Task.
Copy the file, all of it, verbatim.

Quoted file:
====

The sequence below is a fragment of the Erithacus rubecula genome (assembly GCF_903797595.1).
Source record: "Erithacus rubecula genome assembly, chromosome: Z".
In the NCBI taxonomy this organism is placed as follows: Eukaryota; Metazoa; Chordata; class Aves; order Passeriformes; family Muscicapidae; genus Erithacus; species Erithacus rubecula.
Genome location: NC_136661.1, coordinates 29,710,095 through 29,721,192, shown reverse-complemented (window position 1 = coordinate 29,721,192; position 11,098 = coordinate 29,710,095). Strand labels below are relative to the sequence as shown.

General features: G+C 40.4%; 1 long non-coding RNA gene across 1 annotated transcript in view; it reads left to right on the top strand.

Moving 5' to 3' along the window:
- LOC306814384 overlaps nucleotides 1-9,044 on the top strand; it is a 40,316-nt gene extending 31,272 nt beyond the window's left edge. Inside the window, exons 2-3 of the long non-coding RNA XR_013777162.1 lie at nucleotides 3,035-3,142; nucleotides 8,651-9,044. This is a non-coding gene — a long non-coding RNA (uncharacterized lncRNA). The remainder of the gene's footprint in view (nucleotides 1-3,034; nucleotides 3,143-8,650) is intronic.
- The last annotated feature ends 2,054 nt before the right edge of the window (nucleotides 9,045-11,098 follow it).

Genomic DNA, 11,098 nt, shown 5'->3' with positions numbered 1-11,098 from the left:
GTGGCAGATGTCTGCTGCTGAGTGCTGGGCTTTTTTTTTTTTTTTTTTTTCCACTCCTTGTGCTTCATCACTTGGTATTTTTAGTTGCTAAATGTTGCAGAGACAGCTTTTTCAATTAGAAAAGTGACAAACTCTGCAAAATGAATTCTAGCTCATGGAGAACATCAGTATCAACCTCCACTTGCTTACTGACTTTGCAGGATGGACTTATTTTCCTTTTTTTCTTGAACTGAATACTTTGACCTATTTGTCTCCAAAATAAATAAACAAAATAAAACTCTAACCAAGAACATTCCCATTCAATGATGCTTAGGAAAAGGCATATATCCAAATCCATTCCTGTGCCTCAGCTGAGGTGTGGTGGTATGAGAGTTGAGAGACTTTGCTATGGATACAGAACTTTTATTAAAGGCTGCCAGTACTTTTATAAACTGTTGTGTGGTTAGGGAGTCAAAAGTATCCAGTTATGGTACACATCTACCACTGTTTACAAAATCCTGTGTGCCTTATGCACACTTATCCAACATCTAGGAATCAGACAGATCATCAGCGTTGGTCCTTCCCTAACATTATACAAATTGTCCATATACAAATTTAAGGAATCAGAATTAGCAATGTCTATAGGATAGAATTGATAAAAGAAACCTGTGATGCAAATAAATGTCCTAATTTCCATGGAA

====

The sequence below is a fragment of the Erithacus rubecula genome (assembly GCF_903797595.1).
Source record: "Erithacus rubecula genome assembly, chromosome: Z".
In the NCBI taxonomy this organism is placed as follows: Eukaryota; Metazoa; Chordata; class Aves; order Passeriformes; family Muscicapidae; genus Erithacus; species Erithacus rubecula.
Genome location: NC_136661.1, coordinates 29,710,095 through 29,721,192, shown reverse-complemented (window position 1 = coordinate 29,721,192; position 11,098 = coordinate 29,710,095). Strand labels below are relative to the sequence as shown.

General features: G+C 40.4%; 1 long non-coding RNA gene across 1 annotated transcript in view; it reads left to right on the top strand.

Moving 5' to 3' along the window:
- LOC306814384 overlaps nucleotides 1-9,044 on the top strand; it is a 40,316-nt gene extending 31,272 nt beyond the window's left edge. Inside the window, exons 2-3 of the long non-coding RNA XR_013777162.1 lie at nucleotides 3,035-3,142; nucleotides 8,651-9,044. This is a non-coding gene — a long non-coding RNA (uncharacterized lncRNA). The remainder of the gene's footprint in view (nucleotides 1-3,034; nucleotides 3,143-8,650) is intronic.
- The last annotated feature ends 2,054 nt before the right edge of the window (nucleotides 9,045-11,098 follow it).

Genomic DNA, 11,098 nt, shown 5'->3' with positions numbered 1-11,098 from the left:
GTGGCAGATGTCTGCTGCTGAGTGCTGGGCTTTTTTTTTTTTTTTTTTTTCCACTCCTTGTGCTTCATCACTTGGTATTTTTAGTTGCTAAATGTTGCAGAGACAGCTTTTTCAATTAGAAAAGTGACAAACTCTGCAAAATGAATTCTAGCTCATGGAGAACATCAGTATCAACCTCCACTTGCTTACTGACTTTGCAGGATGGACTTATTTTCCTTTTTTTCTTGAACTGAATACTTTGACCTATTTGTCTCCAAAATAAATAAACAAAATAAAACTCTAACCAAGAACATTCCCATTCAATGATGCTTAGGAAAAGGCATATATCCAAATCCATTCCTGTGCCTCAGCTGAGGTGTGGTGGTATGAGAGTTGAGAGACTTTGCTATGGATACAGAACTTTTATTAAAGGCTGCCAGTACTTTTATAAACTGTTGTGTGGTTAGGGAGTCAAAAGTATCCAGTTATGGTACACATCTACCACTGTTTACAAAATCCTGTGTGCCTTATGCACACTTATCCAACATCTAGGAATCAGACAGATCATCAGCGTTGGTCCTTCCCTAACATTATACAAATTGTCCATATACAAATTTAAGGAATCAGAATTAGCAATGTCTATAGGATAGAATTGATAAAAGAAACCTGTGATGCAAATAAATGTCCTAATTTCCATGGAA